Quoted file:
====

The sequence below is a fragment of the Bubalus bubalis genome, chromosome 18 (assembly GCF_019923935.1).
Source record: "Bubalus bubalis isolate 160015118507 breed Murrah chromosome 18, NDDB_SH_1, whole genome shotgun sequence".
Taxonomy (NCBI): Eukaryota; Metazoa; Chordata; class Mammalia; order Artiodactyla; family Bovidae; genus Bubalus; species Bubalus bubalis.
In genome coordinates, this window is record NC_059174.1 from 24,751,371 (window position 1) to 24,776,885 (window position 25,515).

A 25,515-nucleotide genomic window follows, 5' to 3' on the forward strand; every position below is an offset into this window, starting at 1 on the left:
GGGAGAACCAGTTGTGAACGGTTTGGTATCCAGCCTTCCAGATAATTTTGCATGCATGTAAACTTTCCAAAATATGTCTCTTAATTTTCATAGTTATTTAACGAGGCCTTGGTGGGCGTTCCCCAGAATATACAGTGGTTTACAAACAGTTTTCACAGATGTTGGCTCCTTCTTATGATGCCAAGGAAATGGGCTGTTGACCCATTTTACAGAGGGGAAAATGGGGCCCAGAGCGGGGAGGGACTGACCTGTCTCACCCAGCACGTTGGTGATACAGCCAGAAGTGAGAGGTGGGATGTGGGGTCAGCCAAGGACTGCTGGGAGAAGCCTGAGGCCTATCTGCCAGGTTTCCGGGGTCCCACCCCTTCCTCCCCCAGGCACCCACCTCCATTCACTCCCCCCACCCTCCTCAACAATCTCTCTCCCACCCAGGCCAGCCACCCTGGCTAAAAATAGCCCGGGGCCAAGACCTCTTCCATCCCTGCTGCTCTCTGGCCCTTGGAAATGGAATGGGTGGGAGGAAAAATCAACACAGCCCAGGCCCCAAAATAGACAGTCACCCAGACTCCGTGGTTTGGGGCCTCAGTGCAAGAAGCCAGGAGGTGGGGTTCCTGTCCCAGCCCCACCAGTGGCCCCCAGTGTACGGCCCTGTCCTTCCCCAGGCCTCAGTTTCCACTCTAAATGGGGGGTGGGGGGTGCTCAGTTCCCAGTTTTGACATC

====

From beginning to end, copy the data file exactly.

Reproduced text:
The sequence below is a fragment of the Bubalus bubalis genome, chromosome 18 (assembly GCF_019923935.1).
Source record: "Bubalus bubalis isolate 160015118507 breed Murrah chromosome 18, NDDB_SH_1, whole genome shotgun sequence".
Taxonomy (NCBI): Eukaryota; Metazoa; Chordata; class Mammalia; order Artiodactyla; family Bovidae; genus Bubalus; species Bubalus bubalis.
In genome coordinates, this window is record NC_059174.1 from 24,751,371 (window position 1) to 24,776,885 (window position 25,515).

A 25,515-nucleotide genomic window follows, 5' to 3' on the forward strand; every position below is an offset into this window, starting at 1 on the left:
GGGAGAACCAGTTGTGAACGGTTTGGTATCCAGCCTTCCAGATAATTTTGCATGCATGTAAACTTTCCAAAATATGTCTCTTAATTTTCATAGTTATTTAACGAGGCCTTGGTGGGCGTTCCCCAGAATATACAGTGGTTTACAAACAGTTTTCACAGATGTTGGCTCCTTCTTATGATGCCAAGGAAATGGGCTGTTGACCCATTTTACAGAGGGGAAAATGGGGCCCAGAGCGGGGAGGGACTGACCTGTCTCACCCAGCACGTTGGTGATACAGCCAGAAGTGAGAGGTGGGATGTGGGGTCAGCCAAGGACTGCTGGGAGAAGCCTGAGGCCTATCTGCCAGGTTTCCGGGGTCCCACCCCTTCCTCCCCCAGGCACCCACCTCCATTCACTCCCCCCACCCTCCTCAACAATCTCTCTCCCACCCAGGCCAGCCACCCTGGCTAAAAATAGCCCGGGGCCAAGACCTCTTCCATCCCTGCTGCTCTCTGGCCCTTGGAAATGGAATGGGTGGGAGGAAAAATCAACACAGCCCAGGCCCCAAAATAGACAGTCACCCAGACTCCGTGGTTTGGGGCCTCAGTGCAAGAAGCCAGGAGGTGGGGTTCCTGTCCCAGCCCCACCAGTGGCCCCCAGTGTACGGCCCTGTCCTTCCCCAGGCCTCAGTTTCCACTCTAAATGGGGGGTGGGGGGTGCTCAGTTCCCAGTTTTGACATC